Food packaging to be labelled with pictures of teaspoons of salt and sugar to indicate the content of the food, according to a report from the Department of Health.
Food packaging to be labelled with pictures of teaspoons of salt and sugar. Food packaging will be labelled to show how many teaspoons of sugar or salt are being added in a move made possible by leaving European Union, the Department of Health has said.
Amid anger at the decision to water down the Government’s obesity strategy, it has now emerged that officials want to use Brexit to allow “visual labelling” on food products such as pictures of teaspoons of sugar.
There are concerns about how difficult it is for consumers to understand the current “traffic light system”, which assigns either a green, amber or red circle to food packaging according the percentage of fat, saturates, sugar and salt.
Under the new plans consumers would simply see images of teaspoons on packaging to denote how healthy or unhealthy a product is.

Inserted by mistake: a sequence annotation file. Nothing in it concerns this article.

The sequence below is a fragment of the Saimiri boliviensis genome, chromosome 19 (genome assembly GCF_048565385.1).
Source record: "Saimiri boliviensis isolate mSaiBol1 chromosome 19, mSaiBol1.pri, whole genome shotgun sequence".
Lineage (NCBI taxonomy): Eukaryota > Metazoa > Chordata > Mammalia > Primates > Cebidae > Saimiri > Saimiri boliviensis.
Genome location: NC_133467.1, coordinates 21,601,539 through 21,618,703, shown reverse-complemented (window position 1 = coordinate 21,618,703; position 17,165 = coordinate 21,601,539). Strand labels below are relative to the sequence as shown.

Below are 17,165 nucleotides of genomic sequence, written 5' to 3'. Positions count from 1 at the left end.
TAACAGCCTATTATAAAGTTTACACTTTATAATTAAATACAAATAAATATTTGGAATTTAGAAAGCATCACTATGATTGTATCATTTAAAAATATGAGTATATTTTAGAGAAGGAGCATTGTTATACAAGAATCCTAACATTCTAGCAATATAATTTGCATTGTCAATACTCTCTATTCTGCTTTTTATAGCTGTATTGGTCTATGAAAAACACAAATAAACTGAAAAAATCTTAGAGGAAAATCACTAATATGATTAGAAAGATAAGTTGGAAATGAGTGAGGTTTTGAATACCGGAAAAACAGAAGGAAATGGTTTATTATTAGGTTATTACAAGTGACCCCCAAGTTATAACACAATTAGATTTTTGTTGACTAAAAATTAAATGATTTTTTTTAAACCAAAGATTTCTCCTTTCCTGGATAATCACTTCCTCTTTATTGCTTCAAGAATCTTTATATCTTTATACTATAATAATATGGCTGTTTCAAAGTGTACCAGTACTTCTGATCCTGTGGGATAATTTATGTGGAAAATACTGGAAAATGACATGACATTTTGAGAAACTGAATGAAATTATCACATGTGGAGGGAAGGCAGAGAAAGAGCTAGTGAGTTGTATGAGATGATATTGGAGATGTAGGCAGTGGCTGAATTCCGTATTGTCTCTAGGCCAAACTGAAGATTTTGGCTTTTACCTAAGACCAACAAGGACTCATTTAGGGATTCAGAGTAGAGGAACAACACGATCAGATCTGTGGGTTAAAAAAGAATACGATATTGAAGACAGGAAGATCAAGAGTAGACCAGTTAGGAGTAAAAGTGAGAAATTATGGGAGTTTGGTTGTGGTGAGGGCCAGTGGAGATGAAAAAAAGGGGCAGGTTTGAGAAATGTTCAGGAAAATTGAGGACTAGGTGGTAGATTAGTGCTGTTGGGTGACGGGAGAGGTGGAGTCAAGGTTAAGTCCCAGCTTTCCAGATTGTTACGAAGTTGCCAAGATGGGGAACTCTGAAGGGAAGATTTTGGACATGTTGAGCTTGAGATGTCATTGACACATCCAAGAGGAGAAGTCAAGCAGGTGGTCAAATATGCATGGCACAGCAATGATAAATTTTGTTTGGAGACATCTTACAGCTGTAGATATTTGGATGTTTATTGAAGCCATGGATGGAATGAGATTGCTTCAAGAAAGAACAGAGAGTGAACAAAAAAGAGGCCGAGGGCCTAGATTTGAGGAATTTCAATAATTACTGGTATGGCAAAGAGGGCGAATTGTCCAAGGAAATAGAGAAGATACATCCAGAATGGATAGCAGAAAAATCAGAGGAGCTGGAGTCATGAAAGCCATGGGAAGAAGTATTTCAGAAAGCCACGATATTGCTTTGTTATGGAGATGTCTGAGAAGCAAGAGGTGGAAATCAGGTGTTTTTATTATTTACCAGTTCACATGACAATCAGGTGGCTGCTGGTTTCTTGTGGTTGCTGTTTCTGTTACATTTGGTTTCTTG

In a document on the obesity strategy, officials write: “The UK’s decision to leave the European Union will give us greater flexibility to determine what information should be presented on packaged food, and how it should be displayed.
“We want to build on the success of our current labelling scheme, and review additional opportunities to go further and ensure we are using the most effective ways to communicate information to families.
“This might include clearer visual labelling, such as teaspoons of sugar, to show consumers about the sugar content in packaged food and drink.”
Currently EU rules on trade prevent new labelling techniques to give families a clearer idea about the amount of sugar or salt in household products.
One Whitehall source said: “Brexit gives us a chance to think about how we can better inform people about sugar or salt content.”
It is thought that the Government could force food producers to use the “teaspoons” system with new laws.
It came as experts criticised the Government for “watering down” the obesity strategy.